Covid vaccination update


This week, the Office for National Statistics reported that Covid vaccine hesitancy has almost halved among 18 to 21 year olds in Great Britain. This has been reflected in the increased number of young people booking for vaccination in Rye.

Following the decision by the government to vaccinate 16 and 17 year-olds in the UK, there have been numerous enquiries from this group. As yet, there is no guidance for a start date but the government suggests that this will come “within weeks.” What is already clear is that 16 and 17 year olds will not need parental consent to be vaccinated. If they book into the Rye centre they will receive Pfizer vaccine. Further advice is linked below.

NHS Covid Pass

The NHS Covid Pass shows coronavirus (Covid) vaccination details or test results. Individuals might be asked to show their pass to travel abroad, or at events and venues in England asking for proof of your Covid status. People will need to check the entry requirements for the country or the venue being visited. For those who want to know more about the Covid status, the link is here.

Booster Jabs

The government says that arrangements for the third or booster jabs for the over-50s and the vulnerable will be announced soon. We wait to hear how the Rye centre might be involved.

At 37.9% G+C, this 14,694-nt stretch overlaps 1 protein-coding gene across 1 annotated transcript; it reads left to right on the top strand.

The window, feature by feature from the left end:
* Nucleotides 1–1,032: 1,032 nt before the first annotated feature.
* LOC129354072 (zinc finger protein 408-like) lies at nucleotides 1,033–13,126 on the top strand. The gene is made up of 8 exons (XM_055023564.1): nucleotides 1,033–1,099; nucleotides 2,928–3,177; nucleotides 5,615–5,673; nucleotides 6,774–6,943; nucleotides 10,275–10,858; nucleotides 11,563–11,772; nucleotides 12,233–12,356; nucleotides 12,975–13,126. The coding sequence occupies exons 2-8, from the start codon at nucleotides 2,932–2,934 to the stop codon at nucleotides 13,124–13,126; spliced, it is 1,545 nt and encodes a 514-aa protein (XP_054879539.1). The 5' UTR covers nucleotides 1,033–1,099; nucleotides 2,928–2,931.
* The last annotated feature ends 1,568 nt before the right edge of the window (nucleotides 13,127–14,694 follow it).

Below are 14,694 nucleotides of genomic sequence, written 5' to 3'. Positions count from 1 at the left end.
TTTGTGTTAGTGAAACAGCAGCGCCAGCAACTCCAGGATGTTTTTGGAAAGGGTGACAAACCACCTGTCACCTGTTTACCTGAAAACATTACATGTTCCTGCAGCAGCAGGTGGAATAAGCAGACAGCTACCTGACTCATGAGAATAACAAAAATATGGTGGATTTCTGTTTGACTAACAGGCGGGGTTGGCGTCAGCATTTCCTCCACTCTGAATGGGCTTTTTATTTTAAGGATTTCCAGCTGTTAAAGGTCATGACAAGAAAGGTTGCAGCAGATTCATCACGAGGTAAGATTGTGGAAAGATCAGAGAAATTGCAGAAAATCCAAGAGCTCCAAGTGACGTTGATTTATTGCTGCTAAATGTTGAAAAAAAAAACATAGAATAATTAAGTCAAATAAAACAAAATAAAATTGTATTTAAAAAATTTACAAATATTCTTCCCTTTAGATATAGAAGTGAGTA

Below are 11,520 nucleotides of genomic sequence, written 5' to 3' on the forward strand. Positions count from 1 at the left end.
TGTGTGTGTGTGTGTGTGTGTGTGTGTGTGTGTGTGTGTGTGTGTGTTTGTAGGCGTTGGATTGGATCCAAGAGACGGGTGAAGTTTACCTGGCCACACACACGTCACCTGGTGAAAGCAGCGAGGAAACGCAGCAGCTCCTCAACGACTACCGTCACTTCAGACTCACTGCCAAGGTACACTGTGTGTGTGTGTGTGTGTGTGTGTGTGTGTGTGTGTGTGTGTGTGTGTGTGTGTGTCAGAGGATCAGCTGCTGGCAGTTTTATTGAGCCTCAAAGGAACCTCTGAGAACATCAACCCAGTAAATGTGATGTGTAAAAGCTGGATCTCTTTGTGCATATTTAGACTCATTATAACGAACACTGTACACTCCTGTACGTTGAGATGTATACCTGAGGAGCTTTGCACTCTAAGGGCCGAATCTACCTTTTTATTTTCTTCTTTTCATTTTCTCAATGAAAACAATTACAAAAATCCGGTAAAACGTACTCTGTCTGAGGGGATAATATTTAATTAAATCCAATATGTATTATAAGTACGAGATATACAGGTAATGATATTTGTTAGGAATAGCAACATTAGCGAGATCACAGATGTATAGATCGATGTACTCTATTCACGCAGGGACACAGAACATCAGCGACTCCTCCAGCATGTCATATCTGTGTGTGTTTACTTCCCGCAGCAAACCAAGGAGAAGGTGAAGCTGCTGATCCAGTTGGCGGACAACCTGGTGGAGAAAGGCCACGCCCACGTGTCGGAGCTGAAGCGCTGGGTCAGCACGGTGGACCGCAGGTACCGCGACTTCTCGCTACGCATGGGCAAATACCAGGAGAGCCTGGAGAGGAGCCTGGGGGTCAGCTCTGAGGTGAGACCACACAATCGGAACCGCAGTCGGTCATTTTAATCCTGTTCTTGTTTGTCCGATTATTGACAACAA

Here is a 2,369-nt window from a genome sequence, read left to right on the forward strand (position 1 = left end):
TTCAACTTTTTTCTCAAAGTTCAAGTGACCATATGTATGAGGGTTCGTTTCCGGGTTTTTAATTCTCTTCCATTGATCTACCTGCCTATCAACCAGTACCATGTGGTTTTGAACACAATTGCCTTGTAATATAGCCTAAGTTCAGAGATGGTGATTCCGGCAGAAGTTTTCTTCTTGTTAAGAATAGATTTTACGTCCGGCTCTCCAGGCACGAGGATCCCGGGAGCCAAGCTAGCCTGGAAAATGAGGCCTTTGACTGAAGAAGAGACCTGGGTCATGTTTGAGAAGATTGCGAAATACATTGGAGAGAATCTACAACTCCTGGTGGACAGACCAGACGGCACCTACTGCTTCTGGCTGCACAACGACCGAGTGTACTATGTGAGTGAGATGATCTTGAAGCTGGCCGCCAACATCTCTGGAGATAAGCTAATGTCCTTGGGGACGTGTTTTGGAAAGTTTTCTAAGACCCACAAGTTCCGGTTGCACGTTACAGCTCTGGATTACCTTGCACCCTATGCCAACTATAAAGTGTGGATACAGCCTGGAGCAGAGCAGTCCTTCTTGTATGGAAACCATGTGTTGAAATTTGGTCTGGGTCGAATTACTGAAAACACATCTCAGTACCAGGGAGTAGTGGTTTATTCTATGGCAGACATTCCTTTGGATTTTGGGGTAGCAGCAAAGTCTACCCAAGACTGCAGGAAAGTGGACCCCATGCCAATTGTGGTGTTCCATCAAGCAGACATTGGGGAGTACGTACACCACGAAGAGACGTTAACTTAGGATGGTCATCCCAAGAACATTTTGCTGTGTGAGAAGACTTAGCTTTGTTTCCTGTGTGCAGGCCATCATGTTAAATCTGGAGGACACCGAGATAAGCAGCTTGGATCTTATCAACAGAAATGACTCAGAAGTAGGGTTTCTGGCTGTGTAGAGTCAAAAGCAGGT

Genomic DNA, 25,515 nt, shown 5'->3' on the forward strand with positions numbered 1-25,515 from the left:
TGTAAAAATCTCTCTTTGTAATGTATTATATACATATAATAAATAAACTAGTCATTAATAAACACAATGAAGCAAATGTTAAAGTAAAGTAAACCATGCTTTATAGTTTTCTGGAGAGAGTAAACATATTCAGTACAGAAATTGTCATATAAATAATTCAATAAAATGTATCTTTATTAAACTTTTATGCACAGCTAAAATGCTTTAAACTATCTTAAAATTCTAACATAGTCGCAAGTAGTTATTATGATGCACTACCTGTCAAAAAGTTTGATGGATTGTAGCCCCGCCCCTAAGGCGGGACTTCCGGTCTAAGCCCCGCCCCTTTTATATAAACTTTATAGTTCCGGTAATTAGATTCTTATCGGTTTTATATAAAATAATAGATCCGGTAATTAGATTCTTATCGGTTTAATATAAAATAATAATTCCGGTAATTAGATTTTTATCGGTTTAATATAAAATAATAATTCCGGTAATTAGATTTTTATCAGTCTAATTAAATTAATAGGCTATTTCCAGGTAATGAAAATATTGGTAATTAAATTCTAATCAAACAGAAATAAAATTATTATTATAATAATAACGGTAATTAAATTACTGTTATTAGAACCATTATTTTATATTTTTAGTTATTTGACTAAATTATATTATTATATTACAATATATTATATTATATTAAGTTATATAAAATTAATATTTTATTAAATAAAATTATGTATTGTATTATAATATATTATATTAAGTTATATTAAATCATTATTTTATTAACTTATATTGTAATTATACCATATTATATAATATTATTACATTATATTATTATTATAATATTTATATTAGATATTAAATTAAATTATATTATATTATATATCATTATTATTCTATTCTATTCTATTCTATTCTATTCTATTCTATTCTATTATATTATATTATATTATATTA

Vaccination Experiences

At the Rye centre we have seen many who are anxious about the vaccination or the vaccine. What follows reflects some thoughts by volunteer Seana Lanigan.

Some coming to the centre, including pregnant women, have been worried about side effects or potential long term problems. Vaccinators provide some preliminary advice and then if required, more on Covid risk versus benefits before individuals are required to give the go ahead for the vaccination. After the preliminaries, a few have left without vaccination, but having been counselled appear much more content than when they came in. Some of these have returned later and committed. Therefore the message for all those with anxieties is to come along and talk to the team. If it is helpful to bring a friend or family member, we can cope with that. Importantly, do visit to discuss, as it will not be viewed as time wasting. Ultimately whether or not to commit to the vaccine remains a personal decision.

Seana also reports that as well as seeing young people and “second dosers”, there have been some older people who had missed earlier opportunities for vaccine. In some cases, locations on offer were inconvenient. In addition to seeing those who first came eight weeks ago when the Rye centre opened, there are many who have been to other centres. For their second jab they have held out for Rye as it was more convenient. This has vindicated the significant work that has been involved in setting up the Rye facility, including of course seeking and maintaining the fantastic volunteers who make it all work.

Image Credits: Anthony Kimber .

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